The Equal Pay Act allows employees to bring claims of pay discrimination based on gender by alleging that they were paid less than employees of a different gender who perform the same or similar work. This comparator requirement often proves difficult for plaintiffs, because the employer can often demonstrate that the co-worker offered as evidence of this requirement has substantially different responsibilities, skills or experience.
Employees can also bring pay equity claims under Title VII. In a new decision from the Second Circuit Court of Appeals, that court allowed a gender-based pay discrimination claim under Title VII to proceed without evidence of a comparator. In Lenzi v. Systemax, Inc., the defendant’s only female executive brought a number of claims against the company following her termination, including claims of pay discrimination under both the EPA and Title VII. The district court dismissed the plaintiff’s pay claims on the basis that she did not establish that her higher paid male executive colleagues held positions substantially similar to her own.
The Second Circuit rejected this reasoning, reviving the plaintiff’s Title VII pay discrimination claim. Unlike the EPA, Title VII does not require the plaintiff to show a comparator as part of her prima facie case. As with other claims of discrimination under Title VII, the plaintiff only must show evidence of pay disparities based on a discriminatory intent. The employer then bears the burden of demonstrating factors other than sex behind the pay differences.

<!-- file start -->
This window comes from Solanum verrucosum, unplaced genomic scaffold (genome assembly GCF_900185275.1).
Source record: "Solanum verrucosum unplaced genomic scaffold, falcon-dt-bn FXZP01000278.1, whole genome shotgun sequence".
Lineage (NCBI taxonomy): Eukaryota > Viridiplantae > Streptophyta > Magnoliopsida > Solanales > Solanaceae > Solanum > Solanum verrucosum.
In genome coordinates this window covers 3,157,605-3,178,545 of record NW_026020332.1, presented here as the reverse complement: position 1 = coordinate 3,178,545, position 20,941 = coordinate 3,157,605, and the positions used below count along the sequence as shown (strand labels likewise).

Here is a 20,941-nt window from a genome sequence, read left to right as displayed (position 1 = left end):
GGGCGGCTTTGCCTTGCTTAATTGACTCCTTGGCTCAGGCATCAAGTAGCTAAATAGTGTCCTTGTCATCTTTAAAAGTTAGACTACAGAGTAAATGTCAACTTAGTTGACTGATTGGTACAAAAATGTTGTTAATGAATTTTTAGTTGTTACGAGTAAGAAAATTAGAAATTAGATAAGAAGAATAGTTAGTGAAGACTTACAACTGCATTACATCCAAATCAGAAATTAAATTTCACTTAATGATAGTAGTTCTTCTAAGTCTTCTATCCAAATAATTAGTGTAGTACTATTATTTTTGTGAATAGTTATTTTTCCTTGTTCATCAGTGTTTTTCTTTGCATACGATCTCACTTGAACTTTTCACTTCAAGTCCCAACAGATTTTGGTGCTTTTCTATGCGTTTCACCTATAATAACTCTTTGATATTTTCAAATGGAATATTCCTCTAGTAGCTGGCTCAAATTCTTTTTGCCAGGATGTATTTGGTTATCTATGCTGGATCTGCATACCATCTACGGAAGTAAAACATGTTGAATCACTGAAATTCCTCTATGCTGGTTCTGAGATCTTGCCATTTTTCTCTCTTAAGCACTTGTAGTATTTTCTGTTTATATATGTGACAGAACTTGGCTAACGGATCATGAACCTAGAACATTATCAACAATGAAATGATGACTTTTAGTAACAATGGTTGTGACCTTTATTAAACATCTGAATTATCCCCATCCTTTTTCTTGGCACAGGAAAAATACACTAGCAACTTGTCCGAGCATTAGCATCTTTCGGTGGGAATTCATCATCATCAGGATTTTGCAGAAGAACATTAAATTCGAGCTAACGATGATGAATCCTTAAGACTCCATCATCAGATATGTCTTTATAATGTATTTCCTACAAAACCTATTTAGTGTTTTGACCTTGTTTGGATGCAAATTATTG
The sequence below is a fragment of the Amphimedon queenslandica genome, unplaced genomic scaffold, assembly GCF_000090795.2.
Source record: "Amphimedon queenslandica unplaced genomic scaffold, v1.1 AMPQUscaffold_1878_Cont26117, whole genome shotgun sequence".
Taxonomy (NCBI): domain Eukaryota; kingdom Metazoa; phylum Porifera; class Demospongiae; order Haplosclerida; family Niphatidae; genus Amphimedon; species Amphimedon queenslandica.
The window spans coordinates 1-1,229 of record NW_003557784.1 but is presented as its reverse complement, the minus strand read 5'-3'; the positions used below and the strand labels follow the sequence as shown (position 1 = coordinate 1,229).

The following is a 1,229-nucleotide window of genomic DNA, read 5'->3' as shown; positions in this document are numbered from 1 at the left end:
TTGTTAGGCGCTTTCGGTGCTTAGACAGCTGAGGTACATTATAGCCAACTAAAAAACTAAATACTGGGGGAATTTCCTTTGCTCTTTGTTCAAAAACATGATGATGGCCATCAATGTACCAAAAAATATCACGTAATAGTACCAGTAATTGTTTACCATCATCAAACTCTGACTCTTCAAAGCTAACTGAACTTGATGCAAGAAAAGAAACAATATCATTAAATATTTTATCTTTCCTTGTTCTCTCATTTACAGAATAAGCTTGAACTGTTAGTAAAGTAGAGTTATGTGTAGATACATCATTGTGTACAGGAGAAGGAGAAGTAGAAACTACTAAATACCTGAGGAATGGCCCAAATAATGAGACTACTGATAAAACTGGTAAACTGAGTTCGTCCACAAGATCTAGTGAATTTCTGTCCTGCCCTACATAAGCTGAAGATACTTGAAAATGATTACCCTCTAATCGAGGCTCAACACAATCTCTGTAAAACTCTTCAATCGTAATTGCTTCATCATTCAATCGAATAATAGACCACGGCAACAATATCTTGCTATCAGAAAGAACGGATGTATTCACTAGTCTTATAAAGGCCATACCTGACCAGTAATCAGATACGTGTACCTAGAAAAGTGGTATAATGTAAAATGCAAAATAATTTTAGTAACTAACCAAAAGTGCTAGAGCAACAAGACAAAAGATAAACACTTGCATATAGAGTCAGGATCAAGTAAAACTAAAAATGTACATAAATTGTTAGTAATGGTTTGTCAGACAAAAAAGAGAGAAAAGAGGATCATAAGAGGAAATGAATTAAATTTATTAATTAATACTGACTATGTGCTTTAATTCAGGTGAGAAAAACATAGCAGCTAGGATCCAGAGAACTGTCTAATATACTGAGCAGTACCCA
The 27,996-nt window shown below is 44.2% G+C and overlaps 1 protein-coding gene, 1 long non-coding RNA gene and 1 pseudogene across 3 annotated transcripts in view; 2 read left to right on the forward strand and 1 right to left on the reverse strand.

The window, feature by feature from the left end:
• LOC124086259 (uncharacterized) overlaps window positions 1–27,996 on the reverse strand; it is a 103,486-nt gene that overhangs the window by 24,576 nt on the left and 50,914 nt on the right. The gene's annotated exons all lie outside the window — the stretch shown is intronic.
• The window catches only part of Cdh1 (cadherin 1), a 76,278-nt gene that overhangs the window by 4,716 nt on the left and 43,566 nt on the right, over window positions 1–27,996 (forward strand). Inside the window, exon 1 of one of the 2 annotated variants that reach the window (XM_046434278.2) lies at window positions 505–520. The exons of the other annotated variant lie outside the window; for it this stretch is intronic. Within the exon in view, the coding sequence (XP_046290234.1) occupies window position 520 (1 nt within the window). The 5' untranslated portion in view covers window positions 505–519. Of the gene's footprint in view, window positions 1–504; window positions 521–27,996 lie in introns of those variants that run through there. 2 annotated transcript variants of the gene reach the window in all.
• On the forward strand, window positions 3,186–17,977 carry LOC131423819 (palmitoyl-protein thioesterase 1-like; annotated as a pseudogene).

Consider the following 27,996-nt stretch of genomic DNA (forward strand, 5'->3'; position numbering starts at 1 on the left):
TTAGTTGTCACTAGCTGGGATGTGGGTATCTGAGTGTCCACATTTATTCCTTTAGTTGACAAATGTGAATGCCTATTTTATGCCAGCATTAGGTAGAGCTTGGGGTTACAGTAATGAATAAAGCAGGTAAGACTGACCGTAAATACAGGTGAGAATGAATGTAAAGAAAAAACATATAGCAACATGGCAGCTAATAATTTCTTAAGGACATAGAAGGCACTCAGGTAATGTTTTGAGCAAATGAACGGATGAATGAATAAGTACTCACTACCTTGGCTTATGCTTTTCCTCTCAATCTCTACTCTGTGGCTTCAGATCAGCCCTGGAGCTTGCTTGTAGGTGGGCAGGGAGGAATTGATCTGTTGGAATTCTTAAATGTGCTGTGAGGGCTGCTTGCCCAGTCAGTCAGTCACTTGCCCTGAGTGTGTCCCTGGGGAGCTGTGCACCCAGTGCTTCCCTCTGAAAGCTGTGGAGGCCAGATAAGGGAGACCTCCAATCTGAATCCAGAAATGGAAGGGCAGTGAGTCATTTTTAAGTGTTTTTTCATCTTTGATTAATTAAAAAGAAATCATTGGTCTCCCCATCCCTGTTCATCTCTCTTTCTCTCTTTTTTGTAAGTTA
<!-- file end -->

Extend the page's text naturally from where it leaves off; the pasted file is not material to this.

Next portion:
While a subtle difference, this decision would allow plaintiffs to proceed with pay-based sex discrimination claims even if they occupy a unique position within the organization. While developing evidence of intent to discriminate is difficult, it may be an easier path to a jury trial than the EPA’s comparator requirement.